Proper trade quality tools are an essential part of the job for any serious tradesperson. Yet with an increasing number of brands on the market and the heavy advertising some large brands use, it can be challenging to sort ‘wannabe’ industrial tools from the real tools – the toys from the tools if you like.

Quality tools are not always as expensive as they seem however some people choose to buy cheap DIY oriented tools for only slightly less upfront costs. The initial saving offered by many DIY tools is quickly lost when you factor in the additional costs associated with the down time of a failed tool on site.

When a tool designed for light work or DIY fails, which they frequently do when used in trade applications, packing up on site, battling the traffic to drive to a big box or hardware store, arguing with a sales rep and the drive back to site can easily take an hour or more at best, and at even $60 – $80 an hour charge out rate, the costs of down time when you’re not earning money quickly adds up. Quality tools are often only a little more to buy, but they will do the job easier and safer and will almost always save you money in the long run.

So how do you ensure that you start off on the right track and begin to fill your tool kit with quality tools that are fit for the purpose you are going to use them for, will last you as long as possible, and save you time and money, all while allowing you to do a better job? Here are four key steps to take when buying tools to ensure you will get quality tools that are fit for use in your trade.

fail hammer

1. The first step is to determine the type of work you will be doing. To do this, you should ask yourself a number of questions. Some of which are as follows.

It may seem obvious, but what exactly are you planning on doing with the tool? A drill for drilling into concrete only, a proper rotary hammer, is very different to a drill that you want for a variety of things on site. How often will you be using the tool? A tool used every day is going to be under considerably more strain than a tool that will be used even once or twice a week. Where is the tool going to be used? In most cases this will be the general job site or workshop, but certain environments necessitate tools that are designed for specific applications. Anti-spark tools are a requirement in some situations – a single spark from a spanner in a refinery would be disastrous.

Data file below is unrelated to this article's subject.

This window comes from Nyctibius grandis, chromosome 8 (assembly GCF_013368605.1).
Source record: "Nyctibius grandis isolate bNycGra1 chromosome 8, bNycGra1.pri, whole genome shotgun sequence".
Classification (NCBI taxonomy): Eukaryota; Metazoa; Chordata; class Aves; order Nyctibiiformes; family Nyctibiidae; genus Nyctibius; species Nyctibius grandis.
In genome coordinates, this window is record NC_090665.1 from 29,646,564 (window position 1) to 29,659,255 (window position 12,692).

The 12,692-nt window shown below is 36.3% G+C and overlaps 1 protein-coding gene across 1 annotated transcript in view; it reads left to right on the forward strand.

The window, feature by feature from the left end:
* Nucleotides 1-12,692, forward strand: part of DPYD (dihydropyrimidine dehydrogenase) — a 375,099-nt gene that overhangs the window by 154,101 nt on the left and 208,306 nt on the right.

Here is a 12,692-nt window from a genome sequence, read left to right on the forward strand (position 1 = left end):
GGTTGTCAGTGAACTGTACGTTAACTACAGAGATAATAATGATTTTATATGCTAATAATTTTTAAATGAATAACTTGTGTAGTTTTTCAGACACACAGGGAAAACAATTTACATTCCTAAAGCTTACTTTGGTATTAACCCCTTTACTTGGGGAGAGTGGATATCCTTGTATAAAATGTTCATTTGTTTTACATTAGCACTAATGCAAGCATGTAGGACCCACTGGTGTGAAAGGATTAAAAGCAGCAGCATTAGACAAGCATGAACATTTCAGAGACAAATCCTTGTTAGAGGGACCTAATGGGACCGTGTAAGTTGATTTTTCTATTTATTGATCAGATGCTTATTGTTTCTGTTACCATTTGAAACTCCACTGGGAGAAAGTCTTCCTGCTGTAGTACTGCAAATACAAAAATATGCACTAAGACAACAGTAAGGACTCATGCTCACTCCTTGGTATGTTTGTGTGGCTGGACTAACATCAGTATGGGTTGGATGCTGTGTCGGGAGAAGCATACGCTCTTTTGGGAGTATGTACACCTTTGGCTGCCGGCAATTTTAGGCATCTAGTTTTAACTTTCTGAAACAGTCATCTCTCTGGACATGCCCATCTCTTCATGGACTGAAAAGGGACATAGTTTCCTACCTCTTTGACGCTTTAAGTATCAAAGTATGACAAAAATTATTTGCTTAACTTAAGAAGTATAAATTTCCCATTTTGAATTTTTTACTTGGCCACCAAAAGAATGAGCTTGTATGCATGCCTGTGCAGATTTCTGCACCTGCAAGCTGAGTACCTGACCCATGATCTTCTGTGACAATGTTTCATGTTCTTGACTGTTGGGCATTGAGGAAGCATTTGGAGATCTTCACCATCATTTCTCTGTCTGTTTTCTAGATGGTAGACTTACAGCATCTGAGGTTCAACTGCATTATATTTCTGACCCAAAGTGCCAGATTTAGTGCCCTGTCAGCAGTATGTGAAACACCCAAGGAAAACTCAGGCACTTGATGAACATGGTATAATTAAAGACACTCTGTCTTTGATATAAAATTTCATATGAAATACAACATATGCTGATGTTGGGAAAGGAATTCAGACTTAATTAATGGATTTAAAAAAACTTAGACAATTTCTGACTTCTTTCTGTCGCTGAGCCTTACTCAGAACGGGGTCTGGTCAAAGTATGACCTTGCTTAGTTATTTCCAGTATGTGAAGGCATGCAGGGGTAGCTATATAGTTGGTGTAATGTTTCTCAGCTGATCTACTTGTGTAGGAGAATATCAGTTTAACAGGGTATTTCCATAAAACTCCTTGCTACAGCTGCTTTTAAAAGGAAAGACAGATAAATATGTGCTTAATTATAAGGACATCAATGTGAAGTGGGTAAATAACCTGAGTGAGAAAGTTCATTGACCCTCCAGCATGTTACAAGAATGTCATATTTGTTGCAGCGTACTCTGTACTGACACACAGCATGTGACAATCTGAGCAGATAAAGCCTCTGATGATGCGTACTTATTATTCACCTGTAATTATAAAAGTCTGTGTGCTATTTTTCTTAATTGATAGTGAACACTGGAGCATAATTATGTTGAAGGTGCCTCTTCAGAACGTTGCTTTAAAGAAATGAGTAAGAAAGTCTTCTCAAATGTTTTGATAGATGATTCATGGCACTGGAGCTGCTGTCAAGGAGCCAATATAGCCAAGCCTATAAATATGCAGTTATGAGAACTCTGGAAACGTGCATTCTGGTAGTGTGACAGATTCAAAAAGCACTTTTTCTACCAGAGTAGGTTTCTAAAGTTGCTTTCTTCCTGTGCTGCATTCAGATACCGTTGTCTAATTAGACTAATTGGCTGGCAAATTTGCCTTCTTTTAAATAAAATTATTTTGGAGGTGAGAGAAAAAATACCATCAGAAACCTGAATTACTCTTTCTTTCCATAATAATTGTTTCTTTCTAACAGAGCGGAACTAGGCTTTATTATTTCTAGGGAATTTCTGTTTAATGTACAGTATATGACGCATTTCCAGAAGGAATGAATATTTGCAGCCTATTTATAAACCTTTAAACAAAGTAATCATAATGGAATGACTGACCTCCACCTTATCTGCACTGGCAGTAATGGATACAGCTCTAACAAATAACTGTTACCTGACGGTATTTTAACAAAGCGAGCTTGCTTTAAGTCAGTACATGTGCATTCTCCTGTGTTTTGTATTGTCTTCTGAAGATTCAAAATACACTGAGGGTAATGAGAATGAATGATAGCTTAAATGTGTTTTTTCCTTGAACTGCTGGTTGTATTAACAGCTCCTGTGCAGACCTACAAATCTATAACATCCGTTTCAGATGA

Cordless Tools

2. Do your research

There are often a number of brands and alternative tools that will do largely the same job. Consider the staple tools for chippies, sparkies, plumbers and many other trades – cordless drills and impact drivers. All the major power tool brands make several models that can range from basic DIY models to full spec, state of the art heavy duty models, some of which are so powerful nowadays they are easily capable of breaking a wrist.

The most powerful models are generally larger, heavier and come with high capacity battery packs making them ideal for heavy job site use running larger whole saws, heavy drilling and so on. But these features can actually become a hindrance for auto electricians and cabinet makers who work in tighter confined spaces where large high capacity batteries inhibit maneuverability and access.